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A Feature Review of
Together: Community as a Means of Grace
Paperback: Cascade Books, 2017
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Reviewed by Alden Bass
New Testament scholars believe that when Paul entered a new city on his missionary journeys, one of the first things he did was set up a tent-making stall in the local market. Day after day, he would sit in the narrow alleys of the shopping district, doing business and striking up conversations with passersby. Though he engaged local synagogues, there is no doubt that many of his contacts came through the spontaneous communities which formed around his daily presence in the marketplace.
In this latest addition to the Missional Wisdom Library series, Larry Duggins suggests that the church recover something of this model by facilitating missional “communities” – making space on church property and within church life for Christian and non-Christian people to come together for work, play, and fellowship.
The idea for this slender volume came from a discussion between Duggins, Brett Wells, and Elaine Heath – all veterans of the Missional Wisdom Foundation (MWF), a network of intentional communities formed by the Wesleyan tradition – over Matthew 18:20: “Where two or three are gathered in my name, I’m there with them.” Could it be that Jesus is present whenever any two or three are gathered, they asked, even if the gathering is not explicitly “in the name” of Jesus? If so, then Christians’ priority should be getting people together.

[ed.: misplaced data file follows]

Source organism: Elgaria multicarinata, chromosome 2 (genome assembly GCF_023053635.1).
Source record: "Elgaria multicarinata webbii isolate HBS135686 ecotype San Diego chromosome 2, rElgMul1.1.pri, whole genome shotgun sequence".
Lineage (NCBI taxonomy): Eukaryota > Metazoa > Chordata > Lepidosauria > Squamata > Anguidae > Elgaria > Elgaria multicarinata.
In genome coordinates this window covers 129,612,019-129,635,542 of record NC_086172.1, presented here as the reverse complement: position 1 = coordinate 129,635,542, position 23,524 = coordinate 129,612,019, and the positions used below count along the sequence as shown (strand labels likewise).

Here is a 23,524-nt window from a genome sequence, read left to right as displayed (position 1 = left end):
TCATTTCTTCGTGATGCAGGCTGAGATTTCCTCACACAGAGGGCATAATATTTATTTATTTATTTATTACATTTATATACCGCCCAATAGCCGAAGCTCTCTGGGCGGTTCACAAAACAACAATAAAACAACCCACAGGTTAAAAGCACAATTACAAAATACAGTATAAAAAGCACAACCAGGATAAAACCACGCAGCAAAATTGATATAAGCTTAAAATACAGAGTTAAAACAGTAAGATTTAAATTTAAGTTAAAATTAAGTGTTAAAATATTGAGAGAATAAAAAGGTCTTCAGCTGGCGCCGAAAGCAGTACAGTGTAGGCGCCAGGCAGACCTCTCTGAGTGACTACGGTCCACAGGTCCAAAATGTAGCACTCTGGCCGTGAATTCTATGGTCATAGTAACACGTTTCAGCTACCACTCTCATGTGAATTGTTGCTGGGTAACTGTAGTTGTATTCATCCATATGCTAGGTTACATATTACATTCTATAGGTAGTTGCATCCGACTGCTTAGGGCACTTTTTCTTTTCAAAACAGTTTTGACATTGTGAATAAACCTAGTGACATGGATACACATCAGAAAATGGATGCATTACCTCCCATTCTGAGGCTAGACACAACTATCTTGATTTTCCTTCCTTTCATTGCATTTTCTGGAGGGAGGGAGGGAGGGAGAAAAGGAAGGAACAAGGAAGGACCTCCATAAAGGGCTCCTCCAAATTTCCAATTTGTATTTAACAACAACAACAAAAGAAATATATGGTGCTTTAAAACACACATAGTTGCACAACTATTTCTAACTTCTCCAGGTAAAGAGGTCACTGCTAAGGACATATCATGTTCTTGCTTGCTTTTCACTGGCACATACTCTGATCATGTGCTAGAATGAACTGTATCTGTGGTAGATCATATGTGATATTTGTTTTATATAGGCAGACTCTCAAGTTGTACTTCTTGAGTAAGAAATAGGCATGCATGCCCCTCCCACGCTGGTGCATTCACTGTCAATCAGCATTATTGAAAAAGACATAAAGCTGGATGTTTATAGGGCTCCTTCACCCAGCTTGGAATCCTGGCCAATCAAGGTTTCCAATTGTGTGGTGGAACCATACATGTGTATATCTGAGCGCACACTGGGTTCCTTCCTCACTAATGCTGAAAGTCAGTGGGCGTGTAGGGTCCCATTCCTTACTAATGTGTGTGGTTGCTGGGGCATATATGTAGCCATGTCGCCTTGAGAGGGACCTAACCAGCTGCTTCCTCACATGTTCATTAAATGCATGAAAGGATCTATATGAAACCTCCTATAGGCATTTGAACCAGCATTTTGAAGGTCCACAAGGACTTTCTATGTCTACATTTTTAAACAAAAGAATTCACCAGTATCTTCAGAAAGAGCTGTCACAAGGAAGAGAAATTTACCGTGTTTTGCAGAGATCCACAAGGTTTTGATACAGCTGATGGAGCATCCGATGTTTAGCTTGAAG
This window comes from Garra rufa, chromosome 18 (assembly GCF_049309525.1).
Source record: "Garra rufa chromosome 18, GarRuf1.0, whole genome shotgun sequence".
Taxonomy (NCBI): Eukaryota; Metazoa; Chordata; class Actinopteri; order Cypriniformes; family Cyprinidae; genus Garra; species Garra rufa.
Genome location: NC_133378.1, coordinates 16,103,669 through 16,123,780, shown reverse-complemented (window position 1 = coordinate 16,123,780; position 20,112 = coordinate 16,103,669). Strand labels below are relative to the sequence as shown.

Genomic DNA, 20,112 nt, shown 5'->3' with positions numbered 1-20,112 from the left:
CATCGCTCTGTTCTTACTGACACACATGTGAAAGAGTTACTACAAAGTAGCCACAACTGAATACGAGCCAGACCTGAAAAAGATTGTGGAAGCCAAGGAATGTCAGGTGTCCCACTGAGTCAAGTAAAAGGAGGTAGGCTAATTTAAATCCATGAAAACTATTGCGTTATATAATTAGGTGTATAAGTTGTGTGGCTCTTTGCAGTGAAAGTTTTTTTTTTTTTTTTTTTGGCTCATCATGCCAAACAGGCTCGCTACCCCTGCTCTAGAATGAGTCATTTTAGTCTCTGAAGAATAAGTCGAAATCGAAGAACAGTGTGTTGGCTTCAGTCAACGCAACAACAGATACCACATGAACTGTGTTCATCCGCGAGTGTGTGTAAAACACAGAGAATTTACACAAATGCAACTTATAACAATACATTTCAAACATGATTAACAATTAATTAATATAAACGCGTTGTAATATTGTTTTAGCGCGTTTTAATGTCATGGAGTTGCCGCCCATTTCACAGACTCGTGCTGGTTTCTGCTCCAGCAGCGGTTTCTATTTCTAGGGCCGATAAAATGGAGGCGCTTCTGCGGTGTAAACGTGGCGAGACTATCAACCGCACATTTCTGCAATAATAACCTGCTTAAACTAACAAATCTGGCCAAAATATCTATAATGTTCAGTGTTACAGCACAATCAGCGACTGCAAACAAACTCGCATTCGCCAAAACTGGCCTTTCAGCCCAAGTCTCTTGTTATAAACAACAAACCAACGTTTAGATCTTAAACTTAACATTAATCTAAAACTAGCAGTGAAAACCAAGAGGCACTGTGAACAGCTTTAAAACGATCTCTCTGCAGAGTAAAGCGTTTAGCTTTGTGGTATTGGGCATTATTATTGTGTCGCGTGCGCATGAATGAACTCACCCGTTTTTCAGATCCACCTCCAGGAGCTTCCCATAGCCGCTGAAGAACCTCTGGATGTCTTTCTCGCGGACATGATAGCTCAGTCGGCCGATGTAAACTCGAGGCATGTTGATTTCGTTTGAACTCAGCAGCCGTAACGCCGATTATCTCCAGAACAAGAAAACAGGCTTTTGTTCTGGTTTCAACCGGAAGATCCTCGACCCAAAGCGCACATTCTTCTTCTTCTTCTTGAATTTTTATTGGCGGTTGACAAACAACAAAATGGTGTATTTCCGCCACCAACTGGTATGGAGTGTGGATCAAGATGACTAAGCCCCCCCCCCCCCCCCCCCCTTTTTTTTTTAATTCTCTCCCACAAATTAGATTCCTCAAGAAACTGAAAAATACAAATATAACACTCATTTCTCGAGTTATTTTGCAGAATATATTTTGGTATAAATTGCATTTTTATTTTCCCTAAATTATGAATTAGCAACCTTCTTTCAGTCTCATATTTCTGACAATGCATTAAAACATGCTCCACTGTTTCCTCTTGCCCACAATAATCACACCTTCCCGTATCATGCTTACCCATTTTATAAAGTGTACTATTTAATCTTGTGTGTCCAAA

Duggins spends about a third of the book laying the biblical and theological groundwork for togetherness. The loose working definition of community is a gathering of two or three persons for some purpose. Since humans are created for relationship in the image of the Triune God, any community, Christian or not, has the potential to be a means of grace. Drawing on the Wesleyan taxonomy of grace, Duggin identifies these communities as means of “prudential grace,” a pragmatic category which encompasses any method for growing the kingdom which does not violate scripture of the tradition of the church.
Churches – sites of “instituted grace” – have long been places where community is nurtured. Duggins spends a chapter outlining the ways in which the church has traditionally brought people together: Sunday assemblies, Bible classes, service projects, potlucks, small groups, AA meetings, et cetera. American churches have excelled at community building. Sadly, Duggins asserts, these traditional church-based forms of community “no longer seem relevant to the present generation.” They have failed to live up to their potential as means of grace. He cites a host of stereotypes (legalism, exclusivity, political conservatism) which discourage unbelievers, doubters, and the disaffected from exploring these communities. On top of this, Duggins rightfully notes that the majority of church buildings across the country sit empty Monday through Saturday.